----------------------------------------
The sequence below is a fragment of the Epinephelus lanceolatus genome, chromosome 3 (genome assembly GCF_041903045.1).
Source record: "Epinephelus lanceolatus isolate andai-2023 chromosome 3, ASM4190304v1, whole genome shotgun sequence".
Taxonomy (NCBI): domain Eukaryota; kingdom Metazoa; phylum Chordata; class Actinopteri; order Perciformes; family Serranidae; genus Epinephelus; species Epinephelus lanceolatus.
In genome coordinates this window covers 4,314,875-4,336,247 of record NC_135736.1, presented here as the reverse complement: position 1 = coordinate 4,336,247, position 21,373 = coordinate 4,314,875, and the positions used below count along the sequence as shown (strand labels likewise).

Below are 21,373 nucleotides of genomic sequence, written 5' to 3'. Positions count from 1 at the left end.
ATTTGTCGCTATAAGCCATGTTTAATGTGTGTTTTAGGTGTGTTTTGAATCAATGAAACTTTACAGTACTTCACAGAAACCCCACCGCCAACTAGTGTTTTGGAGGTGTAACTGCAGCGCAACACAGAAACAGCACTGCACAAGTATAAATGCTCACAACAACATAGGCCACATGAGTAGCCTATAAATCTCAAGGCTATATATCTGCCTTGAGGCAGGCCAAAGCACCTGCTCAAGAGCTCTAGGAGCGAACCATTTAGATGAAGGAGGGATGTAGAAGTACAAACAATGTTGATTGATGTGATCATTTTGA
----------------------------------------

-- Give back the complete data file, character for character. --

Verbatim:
The sequence below is a fragment of the Epinephelus lanceolatus genome, chromosome 3 (genome assembly GCF_041903045.1).
Source record: "Epinephelus lanceolatus isolate andai-2023 chromosome 3, ASM4190304v1, whole genome shotgun sequence".
Taxonomy (NCBI): domain Eukaryota; kingdom Metazoa; phylum Chordata; class Actinopteri; order Perciformes; family Serranidae; genus Epinephelus; species Epinephelus lanceolatus.
In genome coordinates this window covers 4,314,875-4,336,247 of record NC_135736.1, presented here as the reverse complement: position 1 = coordinate 4,336,247, position 21,373 = coordinate 4,314,875, and the positions used below count along the sequence as shown (strand labels likewise).

Below are 21,373 nucleotides of genomic sequence, written 5' to 3'. Positions count from 1 at the left end.
ATTTGTCGCTATAAGCCATGTTTAATGTGTGTTTTAGGTGTGTTTTGAATCAATGAAACTTTACAGTACTTCACAGAAACCCCACCGCCAACTAGTGTTTTGGAGGTGTAACTGCAGCGCAACACAGAAACAGCACTGCACAAGTATAAATGCTCACAACAACATAGGCCACATGAGTAGCCTATAAATCTCAAGGCTATATATCTGCCTTGAGGCAGGCCAAAGCACCTGCTCAAGAGCTCTAGGAGCGAACCATTTAGATGAAGGAGGGATGTAGAAGTACAAACAATGTTGATTGATGTGATCATTTTGA